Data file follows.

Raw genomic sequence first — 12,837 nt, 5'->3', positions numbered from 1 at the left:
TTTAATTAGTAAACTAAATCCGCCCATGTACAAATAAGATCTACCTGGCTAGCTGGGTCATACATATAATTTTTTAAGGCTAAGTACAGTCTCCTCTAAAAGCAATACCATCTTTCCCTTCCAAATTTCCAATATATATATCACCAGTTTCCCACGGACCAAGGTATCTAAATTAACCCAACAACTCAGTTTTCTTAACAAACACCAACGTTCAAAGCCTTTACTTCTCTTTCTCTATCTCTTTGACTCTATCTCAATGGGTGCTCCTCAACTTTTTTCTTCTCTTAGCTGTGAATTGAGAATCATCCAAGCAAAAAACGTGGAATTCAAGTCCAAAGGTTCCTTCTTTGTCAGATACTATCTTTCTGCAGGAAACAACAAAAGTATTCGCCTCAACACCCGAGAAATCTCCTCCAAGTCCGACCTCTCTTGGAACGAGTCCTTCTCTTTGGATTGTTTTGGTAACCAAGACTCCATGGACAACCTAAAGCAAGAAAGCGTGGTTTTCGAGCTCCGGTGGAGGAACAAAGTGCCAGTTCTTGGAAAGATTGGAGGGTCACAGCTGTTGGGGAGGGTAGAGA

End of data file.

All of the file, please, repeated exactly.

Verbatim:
Raw genomic sequence first — 12,837 nt, 5'->3', positions numbered from 1 at the left:
TTTAATTAGTAAACTAAATCCGCCCATGTACAAATAAGATCTACCTGGCTAGCTGGGTCATACATATAATTTTTTAAGGCTAAGTACAGTCTCCTCTAAAAGCAATACCATCTTTCCCTTCCAAATTTCCAATATATATATCACCAGTTTCCCACGGACCAAGGTATCTAAATTAACCCAACAACTCAGTTTTCTTAACAAACACCAACGTTCAAAGCCTTTACTTCTCTTTCTCTATCTCTTTGACTCTATCTCAATGGGTGCTCCTCAACTTTTTTCTTCTCTTAGCTGTGAATTGAGAATCATCCAAGCAAAAAACGTGGAATTCAAGTCCAAAGGTTCCTTCTTTGTCAGATACTATCTTTCTGCAGGAAACAACAAAAGTATTCGCCTCAACACCCGAGAAATCTCCTCCAAGTCCGACCTCTCTTGGAACGAGTCCTTCTCTTTGGATTGTTTTGGTAACCAAGACTCCATGGACAACCTAAAGCAAGAAAGCGTGGTTTTCGAGCTCCGGTGGAGGAACAAAGTGCCAGTTCTTGGAAAGATTGGAGGGTCACAGCTGTTGGGGAGGGTAGAGA